Though the late Keith Haring’s work adorns everything from T-shirts and desk objects to posters and plates, a first-ever for the licensing foundation comes in the form of a glass pipe featuring his iconic motifs. The accessory launched as part of a larger collection of smoking tools and trinkets—which includes lighters, a pair of trays, bubblers, and spoons. This black-and-white iteration of the water pipe features a band of Haring’s work at its stem, a removable diffused downstem, an ice catcher and splash guard, a fat lipped mouthpiece, and a body crafted from thick borosilicate glass. Not only is this authorized artist merchandise but it’s also one of the most well-made glass water pipes available at this price point.
From Honor The Gift’s Art Department collection, these painter shorts reference the range’s tagline “Don’t Mind the Mess” as the heavyweight duck canvas is decorated with custom, hand-treated splashes of paint. The shorts sit above the knee, feature custom hardware, and are intended to match a splattered kimono-style top. The brand was founded by Russell Westbrook (NBA player for the Houston Rockets) and has a playful, DIY approach that’s reminiscent of Westbrook’s on-court attitude.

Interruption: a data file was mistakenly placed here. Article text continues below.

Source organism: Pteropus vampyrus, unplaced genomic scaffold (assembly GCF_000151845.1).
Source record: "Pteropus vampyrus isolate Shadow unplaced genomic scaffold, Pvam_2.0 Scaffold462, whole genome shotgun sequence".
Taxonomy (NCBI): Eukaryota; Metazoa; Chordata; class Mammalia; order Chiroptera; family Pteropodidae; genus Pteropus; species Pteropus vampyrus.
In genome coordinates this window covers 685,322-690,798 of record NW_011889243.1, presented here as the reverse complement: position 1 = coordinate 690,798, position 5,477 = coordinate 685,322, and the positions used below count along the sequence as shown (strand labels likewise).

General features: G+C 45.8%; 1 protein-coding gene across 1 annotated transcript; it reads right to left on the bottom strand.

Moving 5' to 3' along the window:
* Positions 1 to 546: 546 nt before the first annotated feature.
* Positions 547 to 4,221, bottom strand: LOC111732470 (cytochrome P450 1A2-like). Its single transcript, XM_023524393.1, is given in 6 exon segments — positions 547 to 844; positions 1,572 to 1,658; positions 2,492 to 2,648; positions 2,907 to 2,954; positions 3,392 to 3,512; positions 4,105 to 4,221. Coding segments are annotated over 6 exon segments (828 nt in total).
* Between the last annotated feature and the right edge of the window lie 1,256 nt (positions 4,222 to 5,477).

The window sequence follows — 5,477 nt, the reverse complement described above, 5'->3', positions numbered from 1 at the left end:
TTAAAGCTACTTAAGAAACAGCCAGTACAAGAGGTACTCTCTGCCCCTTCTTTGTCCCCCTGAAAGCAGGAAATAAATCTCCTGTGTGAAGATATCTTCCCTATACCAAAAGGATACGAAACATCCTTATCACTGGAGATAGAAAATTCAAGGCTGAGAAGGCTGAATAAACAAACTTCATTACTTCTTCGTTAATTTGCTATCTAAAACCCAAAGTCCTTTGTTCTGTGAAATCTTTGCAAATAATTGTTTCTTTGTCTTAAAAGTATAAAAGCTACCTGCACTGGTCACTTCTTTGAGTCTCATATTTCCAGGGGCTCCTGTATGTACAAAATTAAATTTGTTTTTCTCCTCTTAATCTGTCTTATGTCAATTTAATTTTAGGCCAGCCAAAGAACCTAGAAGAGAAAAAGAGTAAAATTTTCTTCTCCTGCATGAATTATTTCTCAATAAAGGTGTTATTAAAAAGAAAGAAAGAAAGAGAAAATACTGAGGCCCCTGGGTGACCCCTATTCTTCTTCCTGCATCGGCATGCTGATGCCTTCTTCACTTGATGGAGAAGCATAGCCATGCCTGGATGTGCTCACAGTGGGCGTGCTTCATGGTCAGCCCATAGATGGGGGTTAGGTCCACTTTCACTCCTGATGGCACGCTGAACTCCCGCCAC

This special collaboration between Parisian perfume brand Ex Nihilo and LA-based visual artist Reine Paradis is a reimagining of the glorious “Lust in Paradise” fragrance. Each 100ml bottle of the refreshing, radiant perfume comes in bold, limited edition packaging, along with a signed and numbered A4 print from the artist’s 2019 series called Midnight. The perfume’s notes include white peony, lychee and solar blossom, balanced by pink pepper and woody undertones. This lovely set is limited to 10 pieces. Price is in Euros.